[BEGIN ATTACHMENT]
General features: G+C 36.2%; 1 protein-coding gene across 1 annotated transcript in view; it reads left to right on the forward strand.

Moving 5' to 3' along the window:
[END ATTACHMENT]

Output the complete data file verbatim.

General features: G+C 36.2%; 1 protein-coding gene across 1 annotated transcript in view; it reads left to right on the forward strand.

Moving 5' to 3' along the window: